Oh I can’t wait to see this! The animation looks beautiful, and I’m also a kid of the 80’s! Need I say more?
Let’s see if Lisa and more importantly, her daughter, thought it was worth all the excitement.
Smurfs: The Lost Village (Release Date: April 2017)
In this fully animated, all-new take on the Smurfs, a mysterious map sets Smurfette and her friends Brainy, Clumsy and Hefty on an exciting race through the Forbidden Forest leading to the discovery of the biggest secret in Smurf history.
Director: Kelly Asbury
Rating/ Runtime: PG 1hr 30
What is an Ette? All the other Smurfs have names that state exactly what they are. Brainy is brainy, Vanity is vain, Hefty is strong, Farmer is a farmer…. and it goes on, but what, in the name of Smurf, is an Ette? Smurfette (Demi Lovato) does not know her place in life. As she is not ‘a real Smurf’ and her name doesn’t describe her, she wants to find out who she is.
Smurfette, Brainy, Hefty and Clumsy are out having fun and Smurfette encounters a blue creature with leaves covering its face and after looking deep into its eyes she gets very intrigued as to who, or what, this creature is. The problem, however, is that this creature went into The Forbidden Forest and Smurfette followed. Papa (Mandy Patinkin) grounds the four Smurfs for going into the forest and are to go to their Mushrooms to think about what they have done. Of course, Smurfette has planned to sneak out to find out who this creature is and when she gets to the wall of The Forbidden Forest the other three Smurfs appear. Upon heading into the forest, they discover some very strange plants and that the creature is, in fact, a female Smurf. Again, the female Smurfs’ names describe them. These female smurfs have their version of Papa Smurf in Smurf Willow (Julia Roberts).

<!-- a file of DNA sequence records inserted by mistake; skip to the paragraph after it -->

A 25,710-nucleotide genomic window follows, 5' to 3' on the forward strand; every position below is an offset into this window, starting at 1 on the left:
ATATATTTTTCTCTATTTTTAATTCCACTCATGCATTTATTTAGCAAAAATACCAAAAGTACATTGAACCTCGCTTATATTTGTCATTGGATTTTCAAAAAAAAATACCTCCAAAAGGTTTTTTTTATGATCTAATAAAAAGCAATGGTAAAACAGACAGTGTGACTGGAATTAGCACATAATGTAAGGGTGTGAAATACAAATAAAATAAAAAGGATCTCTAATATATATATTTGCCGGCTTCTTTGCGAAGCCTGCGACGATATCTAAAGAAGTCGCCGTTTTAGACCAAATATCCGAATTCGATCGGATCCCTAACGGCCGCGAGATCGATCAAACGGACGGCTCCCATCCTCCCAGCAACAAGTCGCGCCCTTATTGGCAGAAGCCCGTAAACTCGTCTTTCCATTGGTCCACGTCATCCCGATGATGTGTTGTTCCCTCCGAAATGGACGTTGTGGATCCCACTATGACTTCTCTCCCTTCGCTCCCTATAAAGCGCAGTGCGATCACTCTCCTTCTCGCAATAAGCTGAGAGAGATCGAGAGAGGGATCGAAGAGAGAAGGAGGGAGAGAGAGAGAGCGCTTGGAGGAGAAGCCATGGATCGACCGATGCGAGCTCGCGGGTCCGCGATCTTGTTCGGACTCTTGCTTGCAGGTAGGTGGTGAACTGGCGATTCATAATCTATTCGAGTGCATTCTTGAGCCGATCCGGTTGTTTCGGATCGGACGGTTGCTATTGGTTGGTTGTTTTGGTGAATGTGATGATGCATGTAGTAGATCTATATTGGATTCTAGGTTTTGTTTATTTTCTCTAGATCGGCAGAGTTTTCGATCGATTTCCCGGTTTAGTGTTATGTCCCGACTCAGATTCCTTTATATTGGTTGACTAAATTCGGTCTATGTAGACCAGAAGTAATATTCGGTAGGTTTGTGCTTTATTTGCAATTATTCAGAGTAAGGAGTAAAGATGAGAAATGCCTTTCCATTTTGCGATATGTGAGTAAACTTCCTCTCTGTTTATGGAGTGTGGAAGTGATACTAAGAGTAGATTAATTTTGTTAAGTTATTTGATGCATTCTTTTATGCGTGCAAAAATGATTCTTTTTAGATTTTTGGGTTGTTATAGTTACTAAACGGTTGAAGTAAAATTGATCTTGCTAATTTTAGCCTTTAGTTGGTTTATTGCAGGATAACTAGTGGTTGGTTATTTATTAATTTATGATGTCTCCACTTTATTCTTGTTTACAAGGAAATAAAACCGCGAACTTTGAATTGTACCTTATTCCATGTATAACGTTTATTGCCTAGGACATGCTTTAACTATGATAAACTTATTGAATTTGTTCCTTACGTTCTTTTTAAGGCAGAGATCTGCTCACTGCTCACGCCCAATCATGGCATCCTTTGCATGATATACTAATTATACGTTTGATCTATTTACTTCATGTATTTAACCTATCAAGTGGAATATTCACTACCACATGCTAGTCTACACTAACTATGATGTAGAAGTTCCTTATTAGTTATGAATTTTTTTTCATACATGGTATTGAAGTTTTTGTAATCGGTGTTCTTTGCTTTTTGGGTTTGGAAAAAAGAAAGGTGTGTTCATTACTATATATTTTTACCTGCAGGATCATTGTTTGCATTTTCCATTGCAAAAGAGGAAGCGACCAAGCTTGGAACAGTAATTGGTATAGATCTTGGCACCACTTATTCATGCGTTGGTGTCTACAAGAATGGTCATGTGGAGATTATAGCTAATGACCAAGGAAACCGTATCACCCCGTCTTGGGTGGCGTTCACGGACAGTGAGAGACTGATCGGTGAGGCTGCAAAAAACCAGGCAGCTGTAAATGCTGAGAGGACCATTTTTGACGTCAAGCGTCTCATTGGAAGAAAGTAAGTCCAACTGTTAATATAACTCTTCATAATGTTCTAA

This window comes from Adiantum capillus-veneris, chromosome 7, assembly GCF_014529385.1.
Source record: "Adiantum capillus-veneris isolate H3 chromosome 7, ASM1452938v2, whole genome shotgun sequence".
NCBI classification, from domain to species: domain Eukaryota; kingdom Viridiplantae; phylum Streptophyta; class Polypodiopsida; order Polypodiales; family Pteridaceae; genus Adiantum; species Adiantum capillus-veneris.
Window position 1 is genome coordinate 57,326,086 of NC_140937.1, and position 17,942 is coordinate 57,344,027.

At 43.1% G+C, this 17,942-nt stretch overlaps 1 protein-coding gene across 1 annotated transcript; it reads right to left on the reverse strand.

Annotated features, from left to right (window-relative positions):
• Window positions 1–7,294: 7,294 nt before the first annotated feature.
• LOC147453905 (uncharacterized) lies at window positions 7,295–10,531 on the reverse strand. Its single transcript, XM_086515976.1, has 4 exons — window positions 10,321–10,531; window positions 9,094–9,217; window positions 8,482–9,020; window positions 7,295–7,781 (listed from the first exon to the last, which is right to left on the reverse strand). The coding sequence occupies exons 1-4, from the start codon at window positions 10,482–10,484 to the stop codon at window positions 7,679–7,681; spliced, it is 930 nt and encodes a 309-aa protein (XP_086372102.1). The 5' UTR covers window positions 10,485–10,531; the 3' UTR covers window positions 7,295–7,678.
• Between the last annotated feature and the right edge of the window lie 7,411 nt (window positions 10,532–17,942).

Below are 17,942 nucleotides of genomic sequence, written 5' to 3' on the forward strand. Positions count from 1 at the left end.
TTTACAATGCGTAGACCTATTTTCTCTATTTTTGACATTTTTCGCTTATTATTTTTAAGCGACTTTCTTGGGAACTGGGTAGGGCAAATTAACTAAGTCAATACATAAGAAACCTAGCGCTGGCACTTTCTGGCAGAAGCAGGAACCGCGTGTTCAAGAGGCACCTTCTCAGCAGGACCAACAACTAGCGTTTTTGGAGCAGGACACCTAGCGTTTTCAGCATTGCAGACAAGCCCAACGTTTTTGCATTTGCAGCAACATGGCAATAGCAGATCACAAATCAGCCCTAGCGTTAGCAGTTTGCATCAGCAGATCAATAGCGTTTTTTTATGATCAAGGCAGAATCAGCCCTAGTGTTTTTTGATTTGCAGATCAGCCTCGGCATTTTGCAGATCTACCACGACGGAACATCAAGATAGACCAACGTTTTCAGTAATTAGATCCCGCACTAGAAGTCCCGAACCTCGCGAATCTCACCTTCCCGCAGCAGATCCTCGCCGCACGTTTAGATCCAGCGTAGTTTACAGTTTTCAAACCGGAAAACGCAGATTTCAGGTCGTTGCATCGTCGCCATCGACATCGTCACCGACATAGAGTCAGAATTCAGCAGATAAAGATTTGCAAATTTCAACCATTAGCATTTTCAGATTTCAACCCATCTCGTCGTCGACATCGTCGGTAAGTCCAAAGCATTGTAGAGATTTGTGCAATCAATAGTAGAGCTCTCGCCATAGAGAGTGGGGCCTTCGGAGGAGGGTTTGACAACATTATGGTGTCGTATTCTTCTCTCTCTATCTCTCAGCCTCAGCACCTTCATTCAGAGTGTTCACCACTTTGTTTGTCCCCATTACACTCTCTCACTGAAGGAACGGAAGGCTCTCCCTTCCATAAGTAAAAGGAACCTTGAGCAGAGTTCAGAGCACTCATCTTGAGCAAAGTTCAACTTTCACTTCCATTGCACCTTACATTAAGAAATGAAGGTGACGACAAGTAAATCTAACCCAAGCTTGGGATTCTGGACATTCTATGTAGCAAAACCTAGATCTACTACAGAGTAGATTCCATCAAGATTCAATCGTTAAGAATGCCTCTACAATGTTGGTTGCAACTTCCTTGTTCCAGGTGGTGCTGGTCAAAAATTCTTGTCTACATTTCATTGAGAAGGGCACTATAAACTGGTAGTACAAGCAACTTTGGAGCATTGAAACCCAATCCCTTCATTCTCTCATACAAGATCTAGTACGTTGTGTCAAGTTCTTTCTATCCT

Like all Smurf strips, shows and films, Gargamel (Rainn Wilson) has a crazy plan to make himself all-powerful and is trying to find Smurf Village. This is a beautiful film for kids, especially young girls as it is showing the female smurfs are strong and independent. Everyone, young and old, are trying to discover their place in life. Mandy Patinkin, who had big shoes to fill in voicing Papa, did a good job but for me just didn’t nail the voice, however, he did make the character his own. All the characters were perfectly played by their actors and did an amazing job. My 9-year-old daughter loved this film as did I. If you are a crier then bring your tissues!